# TIMSS 2019 Results

**Scale Creation**

The TIMSS international achievement scales were developed on the basis of item response theory and latent regression population models using plausible values, with each student respondent being assigned five plausible values on each of the achievement scales.

Scale scores range from 0 to 1000.

Each international scale was established by TIMSS 1995 to have a midpoint of 500 located at the mean of the combined achievement distribution across all countries and 100 scale score points corresponding to one standard deviation of the combined distribution.

In order to measure trends over time, the results of all subsequent TIMSS assessments (1999, 2003, 2007, 2011, 2015, and 2019) were transformed into this metric.

With the dual administration mode (paperTIMSS and eTIMSS), the TIMSS scaling approach for 2019 involved additional psychometric analyses. Scaling the TIMSS 2019 achievement data proceeded in two phases:

- Calibrating the paperTIMSS and bridge data on the TIMSS 2019 achievement scales
- Linking the eTIMSS data to these scales via the bridge data

This process enabled the eTIMSS and paperTIMSS achievement results to be reported on the same achievement scale in each grade and subject.

**List of Achievement Scales**

- Mathematics (Grade 4 and Grade 8)
- Science (Grade 4 and Grade 8)
- Content domains
- Mathematics
- Grade 4: number, measurement and geometry, data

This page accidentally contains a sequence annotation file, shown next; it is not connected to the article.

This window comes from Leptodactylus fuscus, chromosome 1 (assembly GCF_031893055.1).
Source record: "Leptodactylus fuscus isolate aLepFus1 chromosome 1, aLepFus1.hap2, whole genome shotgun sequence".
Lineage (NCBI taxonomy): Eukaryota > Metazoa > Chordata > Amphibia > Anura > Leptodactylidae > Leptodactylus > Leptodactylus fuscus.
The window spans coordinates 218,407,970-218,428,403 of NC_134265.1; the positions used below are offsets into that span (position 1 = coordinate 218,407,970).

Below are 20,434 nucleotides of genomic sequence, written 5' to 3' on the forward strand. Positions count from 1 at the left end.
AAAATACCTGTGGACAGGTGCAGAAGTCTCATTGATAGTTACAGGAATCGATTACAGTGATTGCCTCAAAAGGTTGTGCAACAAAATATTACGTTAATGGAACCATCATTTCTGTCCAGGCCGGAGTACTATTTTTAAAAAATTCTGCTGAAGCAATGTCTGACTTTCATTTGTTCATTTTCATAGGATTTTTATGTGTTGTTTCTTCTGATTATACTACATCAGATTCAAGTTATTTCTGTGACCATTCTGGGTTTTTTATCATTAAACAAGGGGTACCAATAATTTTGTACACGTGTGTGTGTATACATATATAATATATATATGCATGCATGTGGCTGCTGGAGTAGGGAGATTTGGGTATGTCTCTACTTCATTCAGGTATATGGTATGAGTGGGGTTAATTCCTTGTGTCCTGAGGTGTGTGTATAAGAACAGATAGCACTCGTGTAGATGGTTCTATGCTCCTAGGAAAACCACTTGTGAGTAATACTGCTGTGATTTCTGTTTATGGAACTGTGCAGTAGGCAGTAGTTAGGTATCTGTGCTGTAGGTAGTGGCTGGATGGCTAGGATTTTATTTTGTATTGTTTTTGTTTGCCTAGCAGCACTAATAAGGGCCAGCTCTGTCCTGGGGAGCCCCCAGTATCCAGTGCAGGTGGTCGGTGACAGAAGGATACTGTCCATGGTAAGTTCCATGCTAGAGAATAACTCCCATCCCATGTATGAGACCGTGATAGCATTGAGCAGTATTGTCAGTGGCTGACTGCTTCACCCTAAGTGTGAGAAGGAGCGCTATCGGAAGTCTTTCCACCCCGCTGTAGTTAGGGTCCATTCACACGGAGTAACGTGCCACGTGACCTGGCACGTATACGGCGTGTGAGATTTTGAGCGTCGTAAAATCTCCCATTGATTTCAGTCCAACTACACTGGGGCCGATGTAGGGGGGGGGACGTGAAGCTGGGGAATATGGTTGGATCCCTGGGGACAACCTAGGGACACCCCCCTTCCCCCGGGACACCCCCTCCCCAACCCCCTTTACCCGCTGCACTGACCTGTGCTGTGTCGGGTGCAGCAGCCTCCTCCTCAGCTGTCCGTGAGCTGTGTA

- Grade 8: number, algebra, geometry, data and probability

- Science
- Grade 4: life science, physical science, earth science
- Grade 8: biology, chemistry, physics, earth science

- Mathematics
- Cognitive domains (Mathematics and Science, [Grades 4 and 8])
- Knowing
- Applying
- Reasoning

Overall achievement results were reported in terms of the percentages of students reaching the following four benchmarks:

- Advanced International Benchmark (625)
- High International Benchmark (550)
- Intermediate International Benchmark (475)
- Low International Benchmark (400)

The descriptions of the competencies of students reaching each of these benchmarks were determined by means of a scale-anchoring process.

**Scale Creation**

Many of the TIMSS 2019 context questionnaire items were developed to be combined into scales measuring a single underlying latent construct.

Scales were calculated using item response theory (IRT), specifically a Rasch partial credit model.

Each context scale allowed students to be classified into regions corresponding to high, middle, and low values on the construct. To facilitate interpretation of the regions, the cutpoints on the scale delimiting the regions were described in terms of combinations of response categories.

For certain scales that maintained many of the same items across TIMSS 2015 and TIMSS 2019, the scales were linked to allow for trend measurement on the background construct.

**List of Background Scales**

**Questionnaire scales**

- Home environment support scales
- Home Resources for Learning (Mathematics and Science, Grade 4)
- Home Educational Resources (Mathematics and Science, Grade 8)
- Home Early Literacy and Numeracy Activities Before Primary School (Mathematics and Science, Grade 4)
- Could Do Literacy and Numeracy Tasks When Beginning Primary School (Mathematics and Science, Grade 4)